“Of course, I was afraid of the consequences. Immediately after I denounced this wrongdoing, the president, the vice president, and the congressman that I denounced started a campaign to intimidate and discredit me professionally.”
Claudia Escobar

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Following a series of threats, she had to flee to the United States with her family in 2015, and while she had to give up her career in the judiciary, she has not given up her passion for justice: working across various fields from academia to foundations, Escobar continues to promote the importance of an independent judiciary for combating corruption.*

3. Robtel Neajai Pailey

Robtel Neajai Pailey (Image: Kate Lloyd)

Robtel Neajai Pailey is a Liberian academic, activist and author. In the course of her work at universities, in the public sector, with international organisations and the media, she came to realise that in order to weed out corruption in a society, you have to start with educating its youngest members about it.

“Children are refreshingly truthful until we socialise them to be otherwise. I wanted to stop that socialisation process in its tracks by giving children the verbal tools to grapple with the blurred lines between honesty and dishonesty.”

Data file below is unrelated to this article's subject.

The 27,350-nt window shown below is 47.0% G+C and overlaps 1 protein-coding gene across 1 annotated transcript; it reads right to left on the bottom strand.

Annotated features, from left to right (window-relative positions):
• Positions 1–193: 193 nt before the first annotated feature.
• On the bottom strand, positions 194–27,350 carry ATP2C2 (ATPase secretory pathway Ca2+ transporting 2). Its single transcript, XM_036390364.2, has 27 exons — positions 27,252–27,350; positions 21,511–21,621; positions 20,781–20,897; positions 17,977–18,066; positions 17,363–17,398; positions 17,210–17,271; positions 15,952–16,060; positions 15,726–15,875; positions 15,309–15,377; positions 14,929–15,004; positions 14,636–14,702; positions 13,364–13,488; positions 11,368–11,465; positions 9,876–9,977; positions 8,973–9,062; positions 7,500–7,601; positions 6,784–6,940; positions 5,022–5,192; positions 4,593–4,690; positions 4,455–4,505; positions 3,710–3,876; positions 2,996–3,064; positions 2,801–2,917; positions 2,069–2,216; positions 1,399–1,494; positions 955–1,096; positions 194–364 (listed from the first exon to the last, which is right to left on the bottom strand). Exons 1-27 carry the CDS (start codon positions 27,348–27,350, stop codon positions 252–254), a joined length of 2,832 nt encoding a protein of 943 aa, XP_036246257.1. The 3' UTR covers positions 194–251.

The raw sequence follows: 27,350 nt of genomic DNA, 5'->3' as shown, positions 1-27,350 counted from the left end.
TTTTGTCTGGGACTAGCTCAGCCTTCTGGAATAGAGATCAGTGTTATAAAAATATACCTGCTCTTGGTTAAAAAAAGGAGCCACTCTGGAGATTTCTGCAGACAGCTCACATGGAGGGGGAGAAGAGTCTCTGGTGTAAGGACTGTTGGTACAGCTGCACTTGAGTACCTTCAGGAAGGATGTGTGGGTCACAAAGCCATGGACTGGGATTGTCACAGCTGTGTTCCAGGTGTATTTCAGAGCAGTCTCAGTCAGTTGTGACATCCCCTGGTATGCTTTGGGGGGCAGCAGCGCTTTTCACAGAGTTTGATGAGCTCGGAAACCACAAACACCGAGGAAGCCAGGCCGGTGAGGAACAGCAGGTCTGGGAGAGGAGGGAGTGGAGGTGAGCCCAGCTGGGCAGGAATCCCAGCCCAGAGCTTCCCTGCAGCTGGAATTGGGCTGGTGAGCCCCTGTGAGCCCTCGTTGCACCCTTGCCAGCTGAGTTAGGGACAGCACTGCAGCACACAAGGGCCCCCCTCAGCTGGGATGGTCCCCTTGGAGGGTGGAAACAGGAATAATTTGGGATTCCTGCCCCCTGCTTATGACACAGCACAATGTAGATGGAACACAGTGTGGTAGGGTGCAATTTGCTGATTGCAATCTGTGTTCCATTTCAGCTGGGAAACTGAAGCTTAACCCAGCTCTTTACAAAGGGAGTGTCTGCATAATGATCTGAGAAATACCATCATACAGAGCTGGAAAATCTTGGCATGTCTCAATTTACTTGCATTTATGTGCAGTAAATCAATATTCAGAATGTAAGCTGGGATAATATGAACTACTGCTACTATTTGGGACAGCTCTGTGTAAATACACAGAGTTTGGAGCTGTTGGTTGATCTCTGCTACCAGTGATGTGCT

Robtel Neajai Pailey

So Pailey decided to combine her passion for social justice and gift for storytelling to write anti-corruption books for kids. The first one, Gbagba, is being used by schools in Liberia and Ghana, and is currently under review by education boards in Burkina Faso, Cameroon, Niger and Rwanda. The sequel, Jaadeh!, was published last month. Find out more about the books, her motivation and her vision for fighting corruption in the future.

4. Khadija Ismayilova

Khadija Ismayilova (Image: OCCRP)

Khadija Ismayilova is an award-winning investigative journalist from Azerbaijan. She is known for her courageous reporting on government corruption.

In 2012, Khadija was personally targeted by the Azerbaijani government for her anti-corruption work. She was blackmailed, smeared and arrested. Khadija continued to denounce kleptocracy and to campaign for human rights even from jail. After her release in 2016, she was given a travel ban but continued to work with other journalists to expose the massive money and reputation laundering scheme operated by the Azerbaijani ruling elite, known as the Azerbaijani Laundromat.